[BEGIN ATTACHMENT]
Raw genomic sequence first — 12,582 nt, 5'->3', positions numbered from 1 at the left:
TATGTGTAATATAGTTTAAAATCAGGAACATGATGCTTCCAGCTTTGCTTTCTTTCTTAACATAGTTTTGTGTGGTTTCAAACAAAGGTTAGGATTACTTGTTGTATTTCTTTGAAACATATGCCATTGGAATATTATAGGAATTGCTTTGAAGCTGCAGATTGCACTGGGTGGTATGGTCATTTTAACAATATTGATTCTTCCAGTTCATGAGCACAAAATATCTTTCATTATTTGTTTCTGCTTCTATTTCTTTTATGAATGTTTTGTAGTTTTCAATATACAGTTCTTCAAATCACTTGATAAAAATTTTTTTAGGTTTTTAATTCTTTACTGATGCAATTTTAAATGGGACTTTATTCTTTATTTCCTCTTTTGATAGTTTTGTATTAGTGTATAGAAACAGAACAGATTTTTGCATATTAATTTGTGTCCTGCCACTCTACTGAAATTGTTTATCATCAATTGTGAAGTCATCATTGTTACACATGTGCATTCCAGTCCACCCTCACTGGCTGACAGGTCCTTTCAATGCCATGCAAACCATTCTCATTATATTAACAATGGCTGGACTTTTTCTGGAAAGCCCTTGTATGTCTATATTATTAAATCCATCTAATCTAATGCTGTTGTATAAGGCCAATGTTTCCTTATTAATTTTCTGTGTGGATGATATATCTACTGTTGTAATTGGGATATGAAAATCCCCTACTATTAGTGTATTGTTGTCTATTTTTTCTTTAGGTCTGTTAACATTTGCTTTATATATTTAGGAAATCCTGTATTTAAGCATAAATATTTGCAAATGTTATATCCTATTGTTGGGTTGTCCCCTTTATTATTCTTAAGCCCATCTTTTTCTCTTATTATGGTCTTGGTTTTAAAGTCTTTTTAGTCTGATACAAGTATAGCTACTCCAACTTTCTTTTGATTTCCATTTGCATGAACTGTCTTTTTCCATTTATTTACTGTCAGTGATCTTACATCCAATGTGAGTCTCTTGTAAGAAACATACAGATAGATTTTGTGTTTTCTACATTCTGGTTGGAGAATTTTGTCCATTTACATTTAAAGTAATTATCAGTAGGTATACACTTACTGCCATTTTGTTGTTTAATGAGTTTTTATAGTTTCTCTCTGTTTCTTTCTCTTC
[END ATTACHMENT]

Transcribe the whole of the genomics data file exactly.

Raw genomic sequence first — 12,582 nt, 5'->3', positions numbered from 1 at the left:
TATGTGTAATATAGTTTAAAATCAGGAACATGATGCTTCCAGCTTTGCTTTCTTTCTTAACATAGTTTTGTGTGGTTTCAAACAAAGGTTAGGATTACTTGTTGTATTTCTTTGAAACATATGCCATTGGAATATTATAGGAATTGCTTTGAAGCTGCAGATTGCACTGGGTGGTATGGTCATTTTAACAATATTGATTCTTCCAGTTCATGAGCACAAAATATCTTTCATTATTTGTTTCTGCTTCTATTTCTTTTATGAATGTTTTGTAGTTTTCAATATACAGTTCTTCAAATCACTTGATAAAAATTTTTTTAGGTTTTTAATTCTTTACTGATGCAATTTTAAATGGGACTTTATTCTTTATTTCCTCTTTTGATAGTTTTGTATTAGTGTATAGAAACAGAACAGATTTTTGCATATTAATTTGTGTCCTGCCACTCTACTGAAATTGTTTATCATCAATTGTGAAGTCATCATTGTTACACATGTGCATTCCAGTCCACCCTCACTGGCTGACAGGTCCTTTCAATGCCATGCAAACCATTCTCATTATATTAACAATGGCTGGACTTTTTCTGGAAAGCCCTTGTATGTCTATATTATTAAATCCATCTAATCTAATGCTGTTGTATAAGGCCAATGTTTCCTTATTAATTTTCTGTGTGGATGATATATCTACTGTTGTAATTGGGATATGAAAATCCCCTACTATTAGTGTATTGTTGTCTATTTTTTCTTTAGGTCTGTTAACATTTGCTTTATATATTTAGGAAATCCTGTATTTAAGCATAAATATTTGCAAATGTTATATCCTATTGTTGGGTTGTCCCCTTTATTATTCTTAAGCCCATCTTTTTCTCTTATTATGGTCTTGGTTTTAAAGTCTTTTTAGTCTGATACAAGTATAGCTACTCCAACTTTCTTTTGATTTCCATTTGCATGAACTGTCTTTTTCCATTTATTTACTGTCAGTGATCTTACATCCAATGTGAGTCTCTTGTAAGAAACATACAGATAGATTTTGTGTTTTCTACATTCTGGTTGGAGAATTTTGTCCATTTACATTTAAAGTAATTATCAGTAGGTATACACTTACTGCCATTTTGTTGTTTAATGAGTTTTTATAGTTTCTCTCTGTTTCTTTCTCTTC